collected by Alvin Schwartz, illustrated by Brett Helquist
Ages 8-11, 96 pages
Yesterday’s post had a scary book banned within an Arthur book. Today, I’m highlighting an actual scary book that was banned. This is a collection of very short stories. I thought it was scary and fun, because the stories tell you how you should read them such as jump, scream, or talk quietly. These stories are a collection of folklore and scary tales told from around the world. There’s also More Scary Stories to Tell in the Dark and Scary Stories 3.
“What do you come for?” she asked in a small voice that shivered and shook.
“What do I come for?” he said. “I come – for YOU!”
(As you shout the last words, stamp your foot and jump at someone nearby.)
– Scary Stories to Tell in the Dark, page 13
A boy was digging at the edge of the garden when he saw a big toe. He tried to pick it up, but it was stuck to something. So he gave it a good hard jerk, and it came off his hand. Then he heard something groan and scamper away.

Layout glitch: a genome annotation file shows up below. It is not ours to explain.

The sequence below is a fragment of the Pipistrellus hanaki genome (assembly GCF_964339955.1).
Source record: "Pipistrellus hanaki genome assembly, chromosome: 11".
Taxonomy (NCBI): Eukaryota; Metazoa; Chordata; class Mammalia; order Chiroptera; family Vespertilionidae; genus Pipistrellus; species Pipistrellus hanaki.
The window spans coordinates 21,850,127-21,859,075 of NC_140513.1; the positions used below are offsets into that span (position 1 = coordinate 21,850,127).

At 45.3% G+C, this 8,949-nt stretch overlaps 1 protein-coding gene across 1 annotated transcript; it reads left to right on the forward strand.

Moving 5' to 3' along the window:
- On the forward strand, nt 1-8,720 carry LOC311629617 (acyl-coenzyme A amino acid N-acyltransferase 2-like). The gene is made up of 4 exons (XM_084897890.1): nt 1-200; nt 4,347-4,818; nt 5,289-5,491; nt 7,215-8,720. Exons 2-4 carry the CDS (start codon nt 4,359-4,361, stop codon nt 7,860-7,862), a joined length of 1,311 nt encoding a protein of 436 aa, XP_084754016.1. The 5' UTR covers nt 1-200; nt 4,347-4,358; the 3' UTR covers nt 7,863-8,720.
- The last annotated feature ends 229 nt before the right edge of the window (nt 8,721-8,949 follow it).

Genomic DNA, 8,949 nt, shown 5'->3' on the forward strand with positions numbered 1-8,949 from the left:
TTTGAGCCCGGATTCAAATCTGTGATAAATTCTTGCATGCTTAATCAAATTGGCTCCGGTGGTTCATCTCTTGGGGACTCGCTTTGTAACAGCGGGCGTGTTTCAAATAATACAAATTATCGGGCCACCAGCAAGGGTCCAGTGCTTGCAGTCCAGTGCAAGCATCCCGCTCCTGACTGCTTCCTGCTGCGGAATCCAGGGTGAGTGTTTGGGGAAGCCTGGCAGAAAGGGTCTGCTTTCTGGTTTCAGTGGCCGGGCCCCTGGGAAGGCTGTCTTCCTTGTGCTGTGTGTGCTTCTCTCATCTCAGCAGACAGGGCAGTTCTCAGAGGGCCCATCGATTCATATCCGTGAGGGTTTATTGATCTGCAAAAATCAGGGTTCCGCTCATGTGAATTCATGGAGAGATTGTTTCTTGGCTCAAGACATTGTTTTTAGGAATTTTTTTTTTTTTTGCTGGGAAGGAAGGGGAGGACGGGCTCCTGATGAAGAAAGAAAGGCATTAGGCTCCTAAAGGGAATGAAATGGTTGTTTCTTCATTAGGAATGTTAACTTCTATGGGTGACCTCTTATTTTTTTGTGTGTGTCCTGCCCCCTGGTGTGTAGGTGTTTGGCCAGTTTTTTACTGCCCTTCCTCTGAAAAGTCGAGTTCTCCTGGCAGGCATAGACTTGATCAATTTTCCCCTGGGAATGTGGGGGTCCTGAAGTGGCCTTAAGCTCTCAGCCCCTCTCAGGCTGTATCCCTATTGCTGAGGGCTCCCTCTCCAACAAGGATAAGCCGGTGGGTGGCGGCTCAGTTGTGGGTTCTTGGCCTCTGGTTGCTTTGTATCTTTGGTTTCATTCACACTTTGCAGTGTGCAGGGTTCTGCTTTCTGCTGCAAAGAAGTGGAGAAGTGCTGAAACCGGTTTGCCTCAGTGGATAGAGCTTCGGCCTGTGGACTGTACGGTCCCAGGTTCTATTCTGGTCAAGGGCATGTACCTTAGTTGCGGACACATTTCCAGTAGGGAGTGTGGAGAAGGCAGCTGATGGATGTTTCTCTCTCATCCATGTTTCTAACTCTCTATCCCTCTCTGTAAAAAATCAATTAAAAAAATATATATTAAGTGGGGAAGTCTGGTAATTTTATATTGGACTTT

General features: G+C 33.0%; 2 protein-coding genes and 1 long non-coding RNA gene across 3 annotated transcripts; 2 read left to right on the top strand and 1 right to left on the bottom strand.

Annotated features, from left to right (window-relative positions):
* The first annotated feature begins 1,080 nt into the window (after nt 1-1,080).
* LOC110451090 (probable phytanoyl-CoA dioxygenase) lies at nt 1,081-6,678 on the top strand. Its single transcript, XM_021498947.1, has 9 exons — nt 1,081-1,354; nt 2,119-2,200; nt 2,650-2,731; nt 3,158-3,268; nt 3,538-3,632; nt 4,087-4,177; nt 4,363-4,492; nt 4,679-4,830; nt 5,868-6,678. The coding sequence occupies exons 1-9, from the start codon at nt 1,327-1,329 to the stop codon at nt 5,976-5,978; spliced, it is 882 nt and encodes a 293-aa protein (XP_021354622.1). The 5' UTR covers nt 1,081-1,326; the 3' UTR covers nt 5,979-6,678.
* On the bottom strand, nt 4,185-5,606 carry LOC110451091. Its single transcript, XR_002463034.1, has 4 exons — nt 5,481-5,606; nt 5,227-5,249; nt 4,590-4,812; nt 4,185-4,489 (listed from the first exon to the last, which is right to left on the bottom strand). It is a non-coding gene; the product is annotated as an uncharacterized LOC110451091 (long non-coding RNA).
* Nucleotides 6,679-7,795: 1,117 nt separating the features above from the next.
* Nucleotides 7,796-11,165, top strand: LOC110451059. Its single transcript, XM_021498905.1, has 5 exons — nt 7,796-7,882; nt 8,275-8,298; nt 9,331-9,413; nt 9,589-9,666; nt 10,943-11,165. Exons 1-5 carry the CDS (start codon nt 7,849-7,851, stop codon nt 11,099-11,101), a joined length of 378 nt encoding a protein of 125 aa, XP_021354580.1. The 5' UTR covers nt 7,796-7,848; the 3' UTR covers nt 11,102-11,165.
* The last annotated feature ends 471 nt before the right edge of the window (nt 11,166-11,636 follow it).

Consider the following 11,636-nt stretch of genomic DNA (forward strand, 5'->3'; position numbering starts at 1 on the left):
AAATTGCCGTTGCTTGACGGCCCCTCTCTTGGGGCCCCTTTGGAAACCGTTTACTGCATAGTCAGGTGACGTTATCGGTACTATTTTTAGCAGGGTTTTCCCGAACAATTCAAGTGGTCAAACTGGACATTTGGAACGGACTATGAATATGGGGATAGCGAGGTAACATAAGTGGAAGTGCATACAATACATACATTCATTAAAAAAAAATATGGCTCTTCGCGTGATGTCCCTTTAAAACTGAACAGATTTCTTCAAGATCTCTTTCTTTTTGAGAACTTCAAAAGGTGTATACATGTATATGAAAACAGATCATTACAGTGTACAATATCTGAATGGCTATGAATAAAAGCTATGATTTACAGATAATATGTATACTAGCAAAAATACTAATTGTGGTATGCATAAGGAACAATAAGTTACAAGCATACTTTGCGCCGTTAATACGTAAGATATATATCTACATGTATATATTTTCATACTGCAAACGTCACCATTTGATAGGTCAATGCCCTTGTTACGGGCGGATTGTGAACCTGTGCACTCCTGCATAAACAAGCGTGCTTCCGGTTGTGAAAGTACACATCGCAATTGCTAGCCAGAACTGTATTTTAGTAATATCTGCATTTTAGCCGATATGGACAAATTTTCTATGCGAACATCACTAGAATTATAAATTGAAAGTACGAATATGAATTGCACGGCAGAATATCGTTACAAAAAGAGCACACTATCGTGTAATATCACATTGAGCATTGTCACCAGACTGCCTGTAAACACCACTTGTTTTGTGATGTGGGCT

– Scary Stories to Tell in the Dark, page 7
Reasons for being challenged:
The American Library Association listed Scary Stories to Tell in the Dark as the number one challenged book during the 1990s. Most of the reasons were that children would experience a lack of appetite, nightmares, sickness, and unhealthy questions about death. Another challenge stated that the book encouraged violence and cruelty. Many individuals concluded that children could separate reality from folklore and these books are mild compared to television.
Reference: Banned in the U.S.A.:Reference Guide to Censorship in Schools and Public Libraries (page 159 – 161)